“If you look at history of American theater, it has always—more perhaps than any other form in America—been activist at times of national trauma,” That’s a quote by former New York Times critic Frank Rich, unearthed in an interview conducted 15 years ago by Rob Kendt, who reprints it in his blog The Wicked Stage, to which he has returned after a long lull — as have Jill Dolan to The Feminist Spectator and Howard Sherman to his blog. Is it because they have more time in lockdown, or because this is what happens in time of national trauma? This month’s theater blog roundup also features Terry Teachout on despair, Janice Simpson on rare good news, and George Hunka’s ironic toast to “Corona lit”
In About Last Night, Terry Teachout has been citing inspirational quotes about despair, among them by Elie Wiesel (“Because I remember, I despair. Because I remember, I have the duty to reject despair.”) and Benjamin Disraeli (“Despair is the conclusion of fools.”)
Those who have been following his blog, understand why. For those who haven’t, he excerpts My Gallant Gal, his article about his wife Hillary, who died on March 31st.
In The Neighborhood Effect, he excerpts his article about the effects of the coronavirus pandemic on smaller arts organizations and the neighborhoods they serve:
“Yes, ABT and the Art Institute of Chicago are having a tough time, but they are fixed and familiar stars on the long horizon of American art, and their wealthy patrons will ensure that they stay in the sky. But what about Keen Company, to whose productions I have given nine rave reviews in the past 13 years? What happens if we lose them, and hundreds—maybe thousands—of other groups like them?”
Q: If you could change one thing about theater, what would it be?
A: Well, the pandemic will probably change MANY things about theatre, though we don’t know what its lasting impacts will be yet.
In “Finally Some Good News” on Broadway & Me, Janice Simpson, who’s on the board of the Outer Critics Circle, explains its decision to present honorees rather than nominees, and is especially proud of its new approach to the John Gassner Award, “which is usually given to an American play by a new writer at the beginning of his or her career… This year, we’re cheering on four young writers: Will Arbery for Heroes of the Fourth Turning, Eboni Booth for Paris, Catya McMullen for Georgia Mertching Is Dead and Alexis Scheer for Our Dear Dead Drug Lord. And we’re giving each of them $500 as a token of our belief in their talent and their ability to help lead American theater into the future.”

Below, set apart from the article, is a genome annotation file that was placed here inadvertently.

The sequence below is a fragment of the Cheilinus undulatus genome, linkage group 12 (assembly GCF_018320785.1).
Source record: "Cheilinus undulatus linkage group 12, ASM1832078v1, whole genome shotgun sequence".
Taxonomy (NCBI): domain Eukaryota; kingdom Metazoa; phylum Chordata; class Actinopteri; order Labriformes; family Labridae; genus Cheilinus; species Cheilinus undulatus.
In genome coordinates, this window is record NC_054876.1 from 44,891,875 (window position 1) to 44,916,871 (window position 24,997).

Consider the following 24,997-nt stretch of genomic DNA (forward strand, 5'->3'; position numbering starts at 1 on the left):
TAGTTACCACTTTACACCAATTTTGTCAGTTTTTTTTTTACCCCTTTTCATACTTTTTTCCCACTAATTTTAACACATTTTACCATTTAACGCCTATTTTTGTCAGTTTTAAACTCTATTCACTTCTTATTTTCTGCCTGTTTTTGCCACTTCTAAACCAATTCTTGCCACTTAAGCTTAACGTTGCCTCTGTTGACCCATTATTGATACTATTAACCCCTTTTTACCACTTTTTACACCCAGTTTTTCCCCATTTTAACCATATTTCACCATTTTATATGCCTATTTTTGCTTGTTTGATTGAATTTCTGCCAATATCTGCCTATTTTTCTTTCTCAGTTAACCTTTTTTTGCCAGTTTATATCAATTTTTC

In Broadway Journal, Philip Boroff’s two most recent news articles:
After an absence of two years, Jill Dolan returned to her blog The Feminist Spectator to write a post entitled Losses and Returns, about the deaths of playwright Terrence McNally and producer Julia Miles.
“While the light at the end of the tunnel still appears as a pinprick at the end of the near-bottomless abyss, some thoughts have been turning to the post-pandemic world — what its art will look like, particularly, how the theatre and the plastic arts and music will ultimately respond to this experience. Nothing fills me with more dread than this. Every creative writing MFA candidate has no doubt already started their novel or, more likely, their “thematically related cycle of short stories,” and I shudder at the thought of reading about wan, isolated individuals engaging in internal monologues or maudlin dialogues with spouses, family, and friends, perhaps with Central Park or western Connecticut in the background…”
JK Theatre Scene spotlights Jagged Little Pill’s Lauren Patten. “She literally stops the show nightly with her blistering take on “You Oughta Know” in the hit musical Jagged Little Pill. And being in quarantine hasn’t stopped her, either.”
Ken Davenport continues using his Producer’s Perspective blog to promote his Producer’s Perspective Live page (which links to his Facebook page) – nightly interviews with celebrated Broadway composers, producers, performers, publicists
Howard Sherman returns to his blog after an absence of more than a year to write a post about “Our Town” in Our Moment. “As we shelter in place…it’s hard not to think about Our Town, which speaks so directly to the futility of regret and the value and interconnectedness of every aspect of life…” At the bottom of the post, Sherman notes: My book, “Another Day’s Begun: Thornton Wilder’s Our Town in the 21st Century,” will be published in February 2021 by Methuen Drama.
Rob Kendt returns to his blog The Wicked Stage after an absence of more than a year to reprint his 2005 interview with then-NY Times critic Frank Rich. He bolds one paragraph in Rich’s answers that Kendt sees as especially relevant:
“If you look at history of American theater, it has always—more perhaps than any other form in America—been activist at times of national trauma,” Rich said. “In the 1930s, during the Depression, the Group Theatre and Orson Welles’ Mercury Theatre did very political theatre, not only about the economic situation but about race and the rise and fascism. And way before Hollywood started doing it, issues like Vietnam were raised on Broadway. It happened again with the AIDS epidemic, which was particularly traumatic for the theatre. That was one of the things I noticed when I started reviewing theater: The people I covered were literally dying, and the theater responded.”
In another, more recent post, Kendt explores Sondheim’s dislike of Kurt Weill’s music, two composers he himself likes. “To know that Sondheim hates Weill is a bit like hearing your parents fight in the next room.”